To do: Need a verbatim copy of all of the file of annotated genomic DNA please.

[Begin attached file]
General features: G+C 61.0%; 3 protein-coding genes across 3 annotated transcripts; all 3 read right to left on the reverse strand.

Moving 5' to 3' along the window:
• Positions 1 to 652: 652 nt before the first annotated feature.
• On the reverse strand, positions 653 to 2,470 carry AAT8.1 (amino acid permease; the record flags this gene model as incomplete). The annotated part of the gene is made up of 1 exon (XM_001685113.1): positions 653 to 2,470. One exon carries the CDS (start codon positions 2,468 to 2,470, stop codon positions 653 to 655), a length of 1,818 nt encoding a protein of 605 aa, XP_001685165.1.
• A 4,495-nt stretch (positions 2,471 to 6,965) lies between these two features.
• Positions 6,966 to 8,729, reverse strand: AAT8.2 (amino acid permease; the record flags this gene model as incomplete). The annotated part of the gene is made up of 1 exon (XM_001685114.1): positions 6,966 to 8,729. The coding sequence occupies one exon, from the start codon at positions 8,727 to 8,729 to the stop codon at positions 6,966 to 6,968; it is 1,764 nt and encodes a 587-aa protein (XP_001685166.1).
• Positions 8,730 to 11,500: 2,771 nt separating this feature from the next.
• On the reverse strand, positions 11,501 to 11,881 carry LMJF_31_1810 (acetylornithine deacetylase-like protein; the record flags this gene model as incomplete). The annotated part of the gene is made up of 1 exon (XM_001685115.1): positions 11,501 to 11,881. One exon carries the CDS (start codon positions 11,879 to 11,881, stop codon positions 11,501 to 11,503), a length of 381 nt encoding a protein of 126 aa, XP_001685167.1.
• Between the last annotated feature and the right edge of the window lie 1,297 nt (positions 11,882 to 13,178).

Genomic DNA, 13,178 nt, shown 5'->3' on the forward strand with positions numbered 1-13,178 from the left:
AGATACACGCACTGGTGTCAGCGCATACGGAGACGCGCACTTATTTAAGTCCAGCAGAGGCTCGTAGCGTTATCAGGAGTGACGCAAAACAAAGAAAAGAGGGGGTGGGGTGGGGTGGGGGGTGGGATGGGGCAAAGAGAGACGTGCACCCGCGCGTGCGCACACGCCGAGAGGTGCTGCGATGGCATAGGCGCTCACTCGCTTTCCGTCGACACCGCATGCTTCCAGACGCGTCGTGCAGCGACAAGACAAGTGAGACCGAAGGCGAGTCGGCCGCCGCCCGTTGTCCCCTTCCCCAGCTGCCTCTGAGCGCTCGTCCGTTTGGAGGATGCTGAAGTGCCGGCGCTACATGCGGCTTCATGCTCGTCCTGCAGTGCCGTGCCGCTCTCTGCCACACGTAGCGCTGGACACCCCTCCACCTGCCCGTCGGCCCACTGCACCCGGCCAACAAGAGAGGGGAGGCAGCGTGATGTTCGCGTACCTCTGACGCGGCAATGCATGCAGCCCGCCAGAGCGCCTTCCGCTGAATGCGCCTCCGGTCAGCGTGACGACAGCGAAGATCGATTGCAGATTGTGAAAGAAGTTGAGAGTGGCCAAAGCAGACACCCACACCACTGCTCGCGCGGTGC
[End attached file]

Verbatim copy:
General features: G+C 61.0%; 3 protein-coding genes across 3 annotated transcripts; all 3 read right to left on the reverse strand.

Moving 5' to 3' along the window:
• Positions 1 to 652: 652 nt before the first annotated feature.
• On the reverse strand, positions 653 to 2,470 carry AAT8.1 (amino acid permease; the record flags this gene model as incomplete). The annotated part of the gene is made up of 1 exon (XM_001685113.1): positions 653 to 2,470. One exon carries the CDS (start codon positions 2,468 to 2,470, stop codon positions 653 to 655), a length of 1,818 nt encoding a protein of 605 aa, XP_001685165.1.
• A 4,495-nt stretch (positions 2,471 to 6,965) lies between these two features.
• Positions 6,966 to 8,729, reverse strand: AAT8.2 (amino acid permease; the record flags this gene model as incomplete). The annotated part of the gene is made up of 1 exon (XM_001685114.1): positions 6,966 to 8,729. The coding sequence occupies one exon, from the start codon at positions 8,727 to 8,729 to the stop codon at positions 6,966 to 6,968; it is 1,764 nt and encodes a 587-aa protein (XP_001685166.1).
• Positions 8,730 to 11,500: 2,771 nt separating this feature from the next.
• On the reverse strand, positions 11,501 to 11,881 carry LMJF_31_1810 (acetylornithine deacetylase-like protein; the record flags this gene model as incomplete). The annotated part of the gene is made up of 1 exon (XM_001685115.1): positions 11,501 to 11,881. One exon carries the CDS (start codon positions 11,879 to 11,881, stop codon positions 11,501 to 11,503), a length of 381 nt encoding a protein of 126 aa, XP_001685167.1.
• Between the last annotated feature and the right edge of the window lie 1,297 nt (positions 11,882 to 13,178).

Genomic DNA, 13,178 nt, shown 5'->3' on the forward strand with positions numbered 1-13,178 from the left:
AGATACACGCACTGGTGTCAGCGCATACGGAGACGCGCACTTATTTAAGTCCAGCAGAGGCTCGTAGCGTTATCAGGAGTGACGCAAAACAAAGAAAAGAGGGGGTGGGGTGGGGTGGGGGGTGGGATGGGGCAAAGAGAGACGTGCACCCGCGCGTGCGCACACGCCGAGAGGTGCTGCGATGGCATAGGCGCTCACTCGCTTTCCGTCGACACCGCATGCTTCCAGACGCGTCGTGCAGCGACAAGACAAGTGAGACCGAAGGCGAGTCGGCCGCCGCCCGTTGTCCCCTTCCCCAGCTGCCTCTGAGCGCTCGTCCGTTTGGAGGATGCTGAAGTGCCGGCGCTACATGCGGCTTCATGCTCGTCCTGCAGTGCCGTGCCGCTCTCTGCCACACGTAGCGCTGGACACCCCTCCACCTGCCCGTCGGCCCACTGCACCCGGCCAACAAGAGAGGGGAGGCAGCGTGATGTTCGCGTACCTCTGACGCGGCAATGCATGCAGCCCGCCAGAGCGCCTTCCGCTGAATGCGCCTCCGGTCAGCGTGACGACAGCGAAGATCGATTGCAGATTGTGAAAGAAGTTGAGAGTGGCCAAAGCAGACACCCACACCACTGCTCGCGCGGTGC